I present a map illustrating the different stages of fantasy cartography. Please feel free to use it in your own game.
BLANK MAP (no labels)
HEX MAP (no labels)
HEX MAP (labeled)
The final hex map with labels shows many locations man made and natural. What awaits heroes in Giant's Teeth Mountains? What dangers challenge them in the Wight Wood? Who dwells with in Castle Red Rune?
Here is a hex map on vivid color for use in your campaign. A little nonstandard but none the less useful. The scale is region so each hex can be any size you wish. I have also included a non-hex version for those of you new school kids.
Campaign Kick Starters
Medieval City States - Three or more power city states fight with there neighbors on land and at sea. Think of many small byzantine states each with a different patron deity and each fearing magic user cabal's dark conspiracies. The patron deities play a grand game as the less immortal magic users fight for their own vision of the world.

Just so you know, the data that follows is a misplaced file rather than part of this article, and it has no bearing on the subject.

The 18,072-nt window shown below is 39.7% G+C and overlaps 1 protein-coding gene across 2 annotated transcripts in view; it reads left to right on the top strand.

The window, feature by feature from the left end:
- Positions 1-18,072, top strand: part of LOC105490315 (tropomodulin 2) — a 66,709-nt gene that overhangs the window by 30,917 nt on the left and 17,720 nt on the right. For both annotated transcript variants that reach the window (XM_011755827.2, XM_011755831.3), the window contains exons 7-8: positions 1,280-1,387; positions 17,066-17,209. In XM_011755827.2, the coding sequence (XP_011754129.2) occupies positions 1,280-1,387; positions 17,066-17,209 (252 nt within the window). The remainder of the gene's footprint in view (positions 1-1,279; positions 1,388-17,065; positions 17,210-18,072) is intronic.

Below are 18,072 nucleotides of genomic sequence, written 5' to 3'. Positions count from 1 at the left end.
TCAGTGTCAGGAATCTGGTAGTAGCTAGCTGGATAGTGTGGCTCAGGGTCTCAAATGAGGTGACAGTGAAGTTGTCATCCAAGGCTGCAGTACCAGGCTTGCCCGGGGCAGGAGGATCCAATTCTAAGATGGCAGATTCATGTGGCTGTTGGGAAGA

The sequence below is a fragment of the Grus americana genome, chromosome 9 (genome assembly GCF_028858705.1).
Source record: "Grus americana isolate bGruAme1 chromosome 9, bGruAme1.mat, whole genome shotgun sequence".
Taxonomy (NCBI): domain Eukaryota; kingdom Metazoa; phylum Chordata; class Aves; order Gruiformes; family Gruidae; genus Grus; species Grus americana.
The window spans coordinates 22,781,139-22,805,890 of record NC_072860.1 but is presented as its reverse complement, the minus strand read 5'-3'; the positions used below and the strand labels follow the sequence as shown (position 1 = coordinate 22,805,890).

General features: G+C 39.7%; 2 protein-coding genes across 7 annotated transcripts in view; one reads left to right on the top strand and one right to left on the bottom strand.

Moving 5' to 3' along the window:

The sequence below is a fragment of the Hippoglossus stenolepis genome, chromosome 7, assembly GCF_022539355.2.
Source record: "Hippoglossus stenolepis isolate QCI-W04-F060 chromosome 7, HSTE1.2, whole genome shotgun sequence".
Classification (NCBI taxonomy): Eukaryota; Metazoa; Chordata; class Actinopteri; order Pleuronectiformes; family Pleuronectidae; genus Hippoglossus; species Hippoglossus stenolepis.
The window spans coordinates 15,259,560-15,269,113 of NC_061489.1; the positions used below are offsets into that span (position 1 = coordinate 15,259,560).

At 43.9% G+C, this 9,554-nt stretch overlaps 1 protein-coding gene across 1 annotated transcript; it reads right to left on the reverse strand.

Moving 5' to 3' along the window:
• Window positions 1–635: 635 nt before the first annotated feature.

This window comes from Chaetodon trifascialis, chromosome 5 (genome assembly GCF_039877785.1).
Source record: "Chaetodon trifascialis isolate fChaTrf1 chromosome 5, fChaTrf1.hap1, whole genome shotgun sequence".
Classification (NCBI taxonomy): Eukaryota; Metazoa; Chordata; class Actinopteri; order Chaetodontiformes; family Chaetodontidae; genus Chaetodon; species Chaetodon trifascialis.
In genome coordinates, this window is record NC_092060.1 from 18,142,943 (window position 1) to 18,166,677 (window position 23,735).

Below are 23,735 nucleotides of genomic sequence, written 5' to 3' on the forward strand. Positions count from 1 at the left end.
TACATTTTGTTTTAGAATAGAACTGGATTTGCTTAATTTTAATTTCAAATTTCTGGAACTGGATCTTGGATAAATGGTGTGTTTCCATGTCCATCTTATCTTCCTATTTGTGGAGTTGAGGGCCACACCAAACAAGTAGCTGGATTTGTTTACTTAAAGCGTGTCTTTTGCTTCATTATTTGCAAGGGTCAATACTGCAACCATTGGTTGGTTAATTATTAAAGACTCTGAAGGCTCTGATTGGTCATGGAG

Reverse Races - Halflings, Elves, Dwarves, and Gnombs are evil and Orcs, Goblin, Bubbear, and Hobgoblins are good. Humans are either out of the picture or on the good side.
Stone Age - A network of traders connects small villages and towns amid dangerous mega fauna and wilderness. Agriculture is slowly being introduced and larger settlements are forming. All races have human lifespans and subject to the danger and brutality of the age.
I present a blank hex map. Feel free to use it it your own games. It is in a regional scale so it cam be any thing from 1 mile per hex to 25 miles per hex. It uses standard hex map icons: Mountains, Hills, Forest, Grassland and Swamp.
There are many campaign possibilities having a island chain between two larger land masses.
Pirates Kingdoms - Competing pirates preying on merchants ships traveling from the northern land to the southern. Pirate strongholds conducting pirate on pirate warfare.